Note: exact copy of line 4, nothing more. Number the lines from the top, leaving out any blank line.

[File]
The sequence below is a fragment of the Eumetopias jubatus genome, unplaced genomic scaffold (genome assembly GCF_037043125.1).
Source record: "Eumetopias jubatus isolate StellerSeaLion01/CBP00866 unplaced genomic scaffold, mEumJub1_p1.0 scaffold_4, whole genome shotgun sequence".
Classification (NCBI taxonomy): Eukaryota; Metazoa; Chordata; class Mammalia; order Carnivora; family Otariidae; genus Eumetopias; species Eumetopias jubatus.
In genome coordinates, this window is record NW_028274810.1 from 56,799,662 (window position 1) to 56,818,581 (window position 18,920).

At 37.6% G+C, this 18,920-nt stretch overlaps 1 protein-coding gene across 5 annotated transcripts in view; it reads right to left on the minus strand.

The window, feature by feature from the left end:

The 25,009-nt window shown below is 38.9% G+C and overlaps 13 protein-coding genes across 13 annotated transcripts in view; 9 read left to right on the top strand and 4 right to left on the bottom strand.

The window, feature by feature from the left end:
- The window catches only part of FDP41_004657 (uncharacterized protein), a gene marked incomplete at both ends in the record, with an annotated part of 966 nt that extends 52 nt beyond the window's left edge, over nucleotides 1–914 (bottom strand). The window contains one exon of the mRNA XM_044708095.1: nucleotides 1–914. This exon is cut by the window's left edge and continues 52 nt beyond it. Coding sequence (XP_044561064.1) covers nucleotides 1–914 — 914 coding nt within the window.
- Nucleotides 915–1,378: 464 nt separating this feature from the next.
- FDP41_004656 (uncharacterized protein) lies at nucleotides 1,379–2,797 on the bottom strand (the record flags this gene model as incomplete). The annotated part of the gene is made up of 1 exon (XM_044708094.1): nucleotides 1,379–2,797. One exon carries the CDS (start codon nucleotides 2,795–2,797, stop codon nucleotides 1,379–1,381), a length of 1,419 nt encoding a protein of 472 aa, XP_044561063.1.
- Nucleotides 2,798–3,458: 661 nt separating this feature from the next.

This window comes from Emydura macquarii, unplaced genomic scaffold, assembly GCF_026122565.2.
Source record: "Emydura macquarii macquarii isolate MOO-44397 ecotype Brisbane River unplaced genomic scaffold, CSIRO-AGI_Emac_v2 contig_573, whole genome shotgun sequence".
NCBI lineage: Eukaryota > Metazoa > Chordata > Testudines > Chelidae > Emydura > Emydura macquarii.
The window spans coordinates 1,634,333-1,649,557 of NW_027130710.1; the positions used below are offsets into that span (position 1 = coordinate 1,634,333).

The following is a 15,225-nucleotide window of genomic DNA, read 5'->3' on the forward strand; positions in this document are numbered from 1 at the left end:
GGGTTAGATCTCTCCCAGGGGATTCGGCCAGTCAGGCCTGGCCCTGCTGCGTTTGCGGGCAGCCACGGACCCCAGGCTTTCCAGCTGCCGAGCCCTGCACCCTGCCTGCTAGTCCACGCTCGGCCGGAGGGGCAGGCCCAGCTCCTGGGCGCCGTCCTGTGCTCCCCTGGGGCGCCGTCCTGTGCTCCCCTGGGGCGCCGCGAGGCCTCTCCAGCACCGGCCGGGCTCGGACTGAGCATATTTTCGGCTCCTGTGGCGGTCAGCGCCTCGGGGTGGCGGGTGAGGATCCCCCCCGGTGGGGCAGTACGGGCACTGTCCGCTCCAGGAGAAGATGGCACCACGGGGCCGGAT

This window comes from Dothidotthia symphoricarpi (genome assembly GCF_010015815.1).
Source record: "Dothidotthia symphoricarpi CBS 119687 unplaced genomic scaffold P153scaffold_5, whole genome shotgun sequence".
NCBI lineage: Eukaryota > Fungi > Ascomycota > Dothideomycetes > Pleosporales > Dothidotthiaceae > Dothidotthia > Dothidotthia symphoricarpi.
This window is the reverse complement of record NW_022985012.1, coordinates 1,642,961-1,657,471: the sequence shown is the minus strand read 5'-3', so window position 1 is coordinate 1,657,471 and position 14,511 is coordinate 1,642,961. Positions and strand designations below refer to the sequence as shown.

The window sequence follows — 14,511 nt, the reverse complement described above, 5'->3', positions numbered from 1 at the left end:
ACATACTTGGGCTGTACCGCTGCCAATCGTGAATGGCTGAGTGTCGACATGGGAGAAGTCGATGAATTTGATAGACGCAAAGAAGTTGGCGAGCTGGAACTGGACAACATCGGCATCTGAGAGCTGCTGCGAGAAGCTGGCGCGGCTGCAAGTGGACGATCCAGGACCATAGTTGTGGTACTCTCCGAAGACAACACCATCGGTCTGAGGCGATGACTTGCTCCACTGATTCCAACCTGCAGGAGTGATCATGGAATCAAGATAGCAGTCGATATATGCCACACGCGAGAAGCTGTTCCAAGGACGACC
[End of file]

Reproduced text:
In genome coordinates, this window is record NW_028274810.1 from 56,799,662 (window position 1) to 56,818,581 (window position 18,920).